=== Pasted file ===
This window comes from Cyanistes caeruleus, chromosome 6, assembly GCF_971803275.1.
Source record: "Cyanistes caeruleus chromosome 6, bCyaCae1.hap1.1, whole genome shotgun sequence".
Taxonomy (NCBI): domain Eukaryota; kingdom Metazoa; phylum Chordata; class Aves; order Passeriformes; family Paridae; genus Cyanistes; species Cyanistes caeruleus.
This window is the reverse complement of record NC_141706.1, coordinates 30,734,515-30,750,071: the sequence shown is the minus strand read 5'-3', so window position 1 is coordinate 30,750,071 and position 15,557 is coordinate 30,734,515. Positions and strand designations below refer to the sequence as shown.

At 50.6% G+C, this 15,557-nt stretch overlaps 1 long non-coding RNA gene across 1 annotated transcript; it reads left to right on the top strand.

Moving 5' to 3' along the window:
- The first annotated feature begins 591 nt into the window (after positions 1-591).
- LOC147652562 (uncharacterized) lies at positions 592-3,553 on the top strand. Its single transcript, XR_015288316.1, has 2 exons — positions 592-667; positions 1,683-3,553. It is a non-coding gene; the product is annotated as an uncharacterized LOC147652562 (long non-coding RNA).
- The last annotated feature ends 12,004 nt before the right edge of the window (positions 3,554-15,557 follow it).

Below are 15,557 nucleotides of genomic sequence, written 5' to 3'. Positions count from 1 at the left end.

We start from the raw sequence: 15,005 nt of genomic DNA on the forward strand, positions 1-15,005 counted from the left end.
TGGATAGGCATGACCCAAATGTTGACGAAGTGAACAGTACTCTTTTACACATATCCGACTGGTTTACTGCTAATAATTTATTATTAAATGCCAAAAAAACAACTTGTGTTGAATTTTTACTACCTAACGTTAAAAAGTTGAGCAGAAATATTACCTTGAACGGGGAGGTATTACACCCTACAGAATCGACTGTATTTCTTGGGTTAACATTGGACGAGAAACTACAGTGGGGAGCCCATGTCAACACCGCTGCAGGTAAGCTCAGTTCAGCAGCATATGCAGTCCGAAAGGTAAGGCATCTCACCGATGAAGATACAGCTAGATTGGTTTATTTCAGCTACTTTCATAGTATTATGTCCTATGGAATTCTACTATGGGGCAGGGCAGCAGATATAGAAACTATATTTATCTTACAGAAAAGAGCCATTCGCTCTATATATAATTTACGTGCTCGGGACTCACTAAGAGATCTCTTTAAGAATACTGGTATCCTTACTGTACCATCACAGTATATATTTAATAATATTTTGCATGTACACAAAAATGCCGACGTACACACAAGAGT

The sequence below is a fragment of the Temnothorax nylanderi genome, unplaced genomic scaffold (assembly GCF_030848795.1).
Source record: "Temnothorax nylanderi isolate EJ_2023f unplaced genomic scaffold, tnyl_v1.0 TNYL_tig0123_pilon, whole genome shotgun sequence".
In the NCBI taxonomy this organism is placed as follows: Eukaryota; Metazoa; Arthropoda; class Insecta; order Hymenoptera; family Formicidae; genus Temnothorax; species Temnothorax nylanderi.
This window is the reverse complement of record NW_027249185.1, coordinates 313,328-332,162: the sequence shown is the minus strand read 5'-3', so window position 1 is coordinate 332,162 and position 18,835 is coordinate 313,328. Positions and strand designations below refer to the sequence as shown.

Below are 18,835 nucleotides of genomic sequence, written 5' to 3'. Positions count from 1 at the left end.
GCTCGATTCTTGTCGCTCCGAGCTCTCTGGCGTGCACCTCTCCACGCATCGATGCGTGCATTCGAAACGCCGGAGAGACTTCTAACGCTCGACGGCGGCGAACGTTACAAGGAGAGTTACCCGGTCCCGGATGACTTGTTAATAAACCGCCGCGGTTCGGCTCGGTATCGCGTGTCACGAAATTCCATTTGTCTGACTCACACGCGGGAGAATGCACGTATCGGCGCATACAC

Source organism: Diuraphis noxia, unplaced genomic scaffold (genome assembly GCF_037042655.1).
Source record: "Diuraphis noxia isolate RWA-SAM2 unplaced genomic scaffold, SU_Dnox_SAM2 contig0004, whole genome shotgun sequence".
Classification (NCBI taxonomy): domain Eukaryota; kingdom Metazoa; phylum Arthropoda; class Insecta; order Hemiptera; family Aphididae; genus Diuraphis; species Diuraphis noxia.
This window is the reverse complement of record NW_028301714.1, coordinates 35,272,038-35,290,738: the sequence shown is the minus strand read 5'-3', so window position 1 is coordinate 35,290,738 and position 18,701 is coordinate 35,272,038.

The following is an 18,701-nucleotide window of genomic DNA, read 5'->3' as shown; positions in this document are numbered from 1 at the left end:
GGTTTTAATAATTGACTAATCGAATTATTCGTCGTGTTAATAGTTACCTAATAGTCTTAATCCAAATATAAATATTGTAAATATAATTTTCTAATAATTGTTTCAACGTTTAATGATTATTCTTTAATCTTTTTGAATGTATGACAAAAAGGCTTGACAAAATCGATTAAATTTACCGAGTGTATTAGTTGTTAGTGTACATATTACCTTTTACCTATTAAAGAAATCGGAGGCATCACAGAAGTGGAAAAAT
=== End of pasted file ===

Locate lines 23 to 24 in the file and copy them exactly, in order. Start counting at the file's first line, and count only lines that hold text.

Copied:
The following is an 18,701-nucleotide window of genomic DNA, read 5'->3' as shown; positions in this document are numbered from 1 at the left end:
GGTTTTAATAATTGACTAATCGAATTATTCGTCGTGTTAATAGTTACCTAATAGTCTTAATCCAAATATAAATATTGTAAATATAATTTTCTAATAATTGTTTCAACGTTTAATGATTATTCTTTAATCTTTTTGAATGTATGACAAAAAGGCTTGACAAAATCGATTAAATTTACCGAGTGTATTAGTTGTTAGTGTACATATTACCTTTTACCTATTAAAGAAATCGGAGGCATCACAGAAGTGGAAAAAT